NPR |Nov. 22, 2014 2:53 p.m.
The 2010 book Barbie: I Can Be a Computer Engineer was highly criticized this week; it shows Barbie designing a game, but relying on male friends to code it for her. So the Internet set out to fix it.
NPR |Nov. 18, 2014 12:35 p.m.
Brian Krebs' new book tells the story of how two companies groomed spammers, and then destroyed each other. In the process, Krebs got access to documents that illuminated how cybercriminals operate.
NPR |Nov. 17, 2014 2:42 p.m.
Bill Cosby's silence when asked by an NPR anchor about rape allegations made big media news. The ongoing controversy may also hint at a generational divide between his fans and his latest critics.
NPR |Nov. 17, 2014 8:34 a.m.
Test your ability to tweet a recipe in 140 characters or less. Amateur cook and writer Maureen Evans tells us how she manages to do that, and breaks down her code in her Twitter cookbook, Eat Tweet.
NPR |Nov. 04, 2014 1:16 p.m.
Advancements in online and mobile orders have become key ingredients for the company's recent success. Domino's innovations include an online pizza tracker and a voice-ordering app.
NPR |Nov. 04, 2014 8:11 a.m.
The Army has long used high-tech tools to make meals for our troops. Now, military scientists are turning away from pots and pans, and looking to 3D printers to make nutritious food.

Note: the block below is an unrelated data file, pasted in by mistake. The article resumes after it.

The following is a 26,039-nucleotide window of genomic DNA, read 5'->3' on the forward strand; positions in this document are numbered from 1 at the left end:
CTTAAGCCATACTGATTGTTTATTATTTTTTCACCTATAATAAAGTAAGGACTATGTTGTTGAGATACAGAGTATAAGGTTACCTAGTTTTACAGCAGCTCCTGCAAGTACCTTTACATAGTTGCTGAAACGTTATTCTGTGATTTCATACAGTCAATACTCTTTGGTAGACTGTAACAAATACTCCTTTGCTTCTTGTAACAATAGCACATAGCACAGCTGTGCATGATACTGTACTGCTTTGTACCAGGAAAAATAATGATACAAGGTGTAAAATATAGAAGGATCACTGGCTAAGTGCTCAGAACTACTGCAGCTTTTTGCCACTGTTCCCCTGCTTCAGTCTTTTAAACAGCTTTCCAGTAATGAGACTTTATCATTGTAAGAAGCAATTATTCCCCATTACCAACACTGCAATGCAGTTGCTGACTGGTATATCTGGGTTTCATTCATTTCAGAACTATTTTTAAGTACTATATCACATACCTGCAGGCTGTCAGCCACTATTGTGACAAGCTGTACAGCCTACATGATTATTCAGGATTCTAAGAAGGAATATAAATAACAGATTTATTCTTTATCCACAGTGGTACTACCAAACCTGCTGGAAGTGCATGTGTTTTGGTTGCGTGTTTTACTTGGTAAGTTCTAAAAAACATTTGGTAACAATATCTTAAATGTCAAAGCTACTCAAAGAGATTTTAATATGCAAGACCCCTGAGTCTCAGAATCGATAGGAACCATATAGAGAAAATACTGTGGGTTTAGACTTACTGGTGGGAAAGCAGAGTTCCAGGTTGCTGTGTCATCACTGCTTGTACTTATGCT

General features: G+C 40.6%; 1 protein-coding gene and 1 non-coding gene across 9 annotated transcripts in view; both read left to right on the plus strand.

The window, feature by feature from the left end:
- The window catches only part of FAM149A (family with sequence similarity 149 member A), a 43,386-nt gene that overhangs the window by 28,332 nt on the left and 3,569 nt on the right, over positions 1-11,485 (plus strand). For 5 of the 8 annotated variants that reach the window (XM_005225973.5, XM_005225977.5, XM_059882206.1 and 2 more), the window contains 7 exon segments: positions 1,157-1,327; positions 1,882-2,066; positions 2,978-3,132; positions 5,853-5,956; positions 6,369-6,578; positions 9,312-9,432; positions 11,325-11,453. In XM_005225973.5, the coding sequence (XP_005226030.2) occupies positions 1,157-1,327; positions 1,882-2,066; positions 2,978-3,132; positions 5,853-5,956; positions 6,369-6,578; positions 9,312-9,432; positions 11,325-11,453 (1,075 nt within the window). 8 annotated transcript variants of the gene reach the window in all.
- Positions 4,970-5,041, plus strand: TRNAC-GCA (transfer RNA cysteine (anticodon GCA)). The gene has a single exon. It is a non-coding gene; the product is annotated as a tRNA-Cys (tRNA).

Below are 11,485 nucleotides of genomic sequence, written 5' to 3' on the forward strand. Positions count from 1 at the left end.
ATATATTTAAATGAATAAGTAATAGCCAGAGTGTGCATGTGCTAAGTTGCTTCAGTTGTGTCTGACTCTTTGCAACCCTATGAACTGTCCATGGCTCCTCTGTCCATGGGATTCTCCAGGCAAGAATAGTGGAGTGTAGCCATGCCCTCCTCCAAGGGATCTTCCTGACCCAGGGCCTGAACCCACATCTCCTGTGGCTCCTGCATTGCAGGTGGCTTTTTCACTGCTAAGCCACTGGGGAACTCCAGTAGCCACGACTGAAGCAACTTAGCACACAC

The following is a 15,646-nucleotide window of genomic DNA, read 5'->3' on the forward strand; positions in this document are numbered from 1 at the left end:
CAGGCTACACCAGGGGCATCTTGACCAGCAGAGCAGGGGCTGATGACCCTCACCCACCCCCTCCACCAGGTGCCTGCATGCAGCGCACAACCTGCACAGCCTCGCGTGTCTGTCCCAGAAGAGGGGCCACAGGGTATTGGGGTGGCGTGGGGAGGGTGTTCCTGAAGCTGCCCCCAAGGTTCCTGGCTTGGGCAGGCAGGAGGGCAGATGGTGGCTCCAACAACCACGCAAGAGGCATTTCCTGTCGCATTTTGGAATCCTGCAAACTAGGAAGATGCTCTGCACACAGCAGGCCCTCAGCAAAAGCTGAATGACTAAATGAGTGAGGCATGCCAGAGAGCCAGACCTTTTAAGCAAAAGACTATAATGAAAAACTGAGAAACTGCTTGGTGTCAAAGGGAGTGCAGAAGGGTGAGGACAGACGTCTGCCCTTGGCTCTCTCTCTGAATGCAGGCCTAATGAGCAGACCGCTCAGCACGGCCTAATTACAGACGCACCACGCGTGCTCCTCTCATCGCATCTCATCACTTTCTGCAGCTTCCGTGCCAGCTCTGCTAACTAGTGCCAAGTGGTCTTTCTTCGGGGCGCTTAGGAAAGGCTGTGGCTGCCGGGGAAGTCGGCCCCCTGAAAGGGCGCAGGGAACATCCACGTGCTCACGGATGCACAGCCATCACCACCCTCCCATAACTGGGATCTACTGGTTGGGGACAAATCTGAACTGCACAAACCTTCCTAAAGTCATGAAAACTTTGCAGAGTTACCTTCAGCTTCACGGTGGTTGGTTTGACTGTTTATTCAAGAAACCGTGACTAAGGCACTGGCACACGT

NPR |Nov. 03, 2014 2:21 p.m.
In his new book, Cory Doctorow shows creators how to survive in the digital age. He says the problem with copyright law is tech platforms have more control over content than the people who make it.
NPR |Oct. 29, 2014 3:16 p.m.
Godard, who has been making films for more than half a century, shared the 2014 Jury Prize at Cannes for his 3-D film, Goodbye To Language. He likes 3-D, he says, because "there aren't any rules."
NPR |Oct. 29, 2014 7:59 a.m.
From January to July, e-book revenue grew 7.5 percent compared with the same period last year. Also: R.L. Stine tweets a horror, and poets slip into something a bit sexier.
NPR |Oct. 27, 2014 2:40 p.m.
IBM's supercomputer plays a mean game of chess and has crushed Jeopardy! Now chefs are using Watson to come up with new kinds of recipes that work around dietary restrictions and other limitations.